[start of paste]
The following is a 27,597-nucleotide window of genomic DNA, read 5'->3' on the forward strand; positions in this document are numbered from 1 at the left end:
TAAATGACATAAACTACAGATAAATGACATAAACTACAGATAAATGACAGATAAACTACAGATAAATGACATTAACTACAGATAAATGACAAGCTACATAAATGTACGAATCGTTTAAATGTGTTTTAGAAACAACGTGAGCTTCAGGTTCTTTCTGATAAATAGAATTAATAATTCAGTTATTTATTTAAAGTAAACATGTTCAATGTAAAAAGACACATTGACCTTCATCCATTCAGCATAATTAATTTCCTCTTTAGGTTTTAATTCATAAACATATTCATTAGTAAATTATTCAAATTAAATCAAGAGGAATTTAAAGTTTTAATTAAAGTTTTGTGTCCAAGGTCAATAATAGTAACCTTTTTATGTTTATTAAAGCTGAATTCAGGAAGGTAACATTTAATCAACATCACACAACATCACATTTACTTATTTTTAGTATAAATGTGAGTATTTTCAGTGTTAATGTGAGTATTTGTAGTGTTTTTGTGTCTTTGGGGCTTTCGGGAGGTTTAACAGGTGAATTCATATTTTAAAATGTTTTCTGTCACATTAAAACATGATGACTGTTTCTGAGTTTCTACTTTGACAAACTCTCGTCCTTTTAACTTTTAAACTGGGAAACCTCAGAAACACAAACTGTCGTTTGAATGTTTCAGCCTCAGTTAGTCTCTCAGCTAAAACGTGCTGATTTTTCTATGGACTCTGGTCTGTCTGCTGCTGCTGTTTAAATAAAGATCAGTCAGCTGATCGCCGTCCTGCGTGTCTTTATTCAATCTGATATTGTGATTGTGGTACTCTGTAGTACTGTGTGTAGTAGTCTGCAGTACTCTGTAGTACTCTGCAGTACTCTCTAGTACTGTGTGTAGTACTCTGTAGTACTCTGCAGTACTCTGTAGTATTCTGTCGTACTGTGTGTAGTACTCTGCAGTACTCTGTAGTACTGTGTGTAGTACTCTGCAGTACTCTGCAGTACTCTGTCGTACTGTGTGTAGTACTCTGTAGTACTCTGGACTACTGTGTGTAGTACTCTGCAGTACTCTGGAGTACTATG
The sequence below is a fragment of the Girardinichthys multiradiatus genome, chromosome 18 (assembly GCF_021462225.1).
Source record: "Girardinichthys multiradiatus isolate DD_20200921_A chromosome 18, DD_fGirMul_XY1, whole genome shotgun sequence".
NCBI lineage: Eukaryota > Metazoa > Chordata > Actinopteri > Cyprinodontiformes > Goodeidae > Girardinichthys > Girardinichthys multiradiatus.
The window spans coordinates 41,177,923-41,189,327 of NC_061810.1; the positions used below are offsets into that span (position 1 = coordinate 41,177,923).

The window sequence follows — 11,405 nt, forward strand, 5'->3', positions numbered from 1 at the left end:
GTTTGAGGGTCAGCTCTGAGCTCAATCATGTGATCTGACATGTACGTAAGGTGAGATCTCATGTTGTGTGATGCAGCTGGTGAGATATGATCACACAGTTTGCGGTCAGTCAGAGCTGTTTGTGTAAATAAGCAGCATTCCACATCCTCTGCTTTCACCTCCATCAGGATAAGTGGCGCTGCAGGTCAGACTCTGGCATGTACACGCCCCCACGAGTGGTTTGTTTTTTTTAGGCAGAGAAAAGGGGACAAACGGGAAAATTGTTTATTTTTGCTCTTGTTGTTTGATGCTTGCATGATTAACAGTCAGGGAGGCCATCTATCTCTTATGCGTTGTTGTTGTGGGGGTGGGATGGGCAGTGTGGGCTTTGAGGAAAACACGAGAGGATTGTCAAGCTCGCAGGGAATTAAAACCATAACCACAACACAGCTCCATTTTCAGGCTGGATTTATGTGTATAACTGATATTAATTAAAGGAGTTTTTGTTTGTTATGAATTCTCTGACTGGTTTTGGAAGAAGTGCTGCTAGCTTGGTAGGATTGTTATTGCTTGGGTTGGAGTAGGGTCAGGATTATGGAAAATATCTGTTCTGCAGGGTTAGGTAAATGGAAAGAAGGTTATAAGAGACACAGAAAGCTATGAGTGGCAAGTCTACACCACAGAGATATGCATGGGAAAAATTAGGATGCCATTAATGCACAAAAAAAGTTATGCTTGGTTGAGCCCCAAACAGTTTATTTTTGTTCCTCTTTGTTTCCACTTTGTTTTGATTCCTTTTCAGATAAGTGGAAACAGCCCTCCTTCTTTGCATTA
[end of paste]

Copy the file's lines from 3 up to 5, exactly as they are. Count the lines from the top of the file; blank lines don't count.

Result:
The sequence below is a fragment of the Girardinichthys multiradiatus genome, chromosome 18 (assembly GCF_021462225.1).
Source record: "Girardinichthys multiradiatus isolate DD_20200921_A chromosome 18, DD_fGirMul_XY1, whole genome shotgun sequence".
NCBI lineage: Eukaryota > Metazoa > Chordata > Actinopteri > Cyprinodontiformes > Goodeidae > Girardinichthys > Girardinichthys multiradiatus.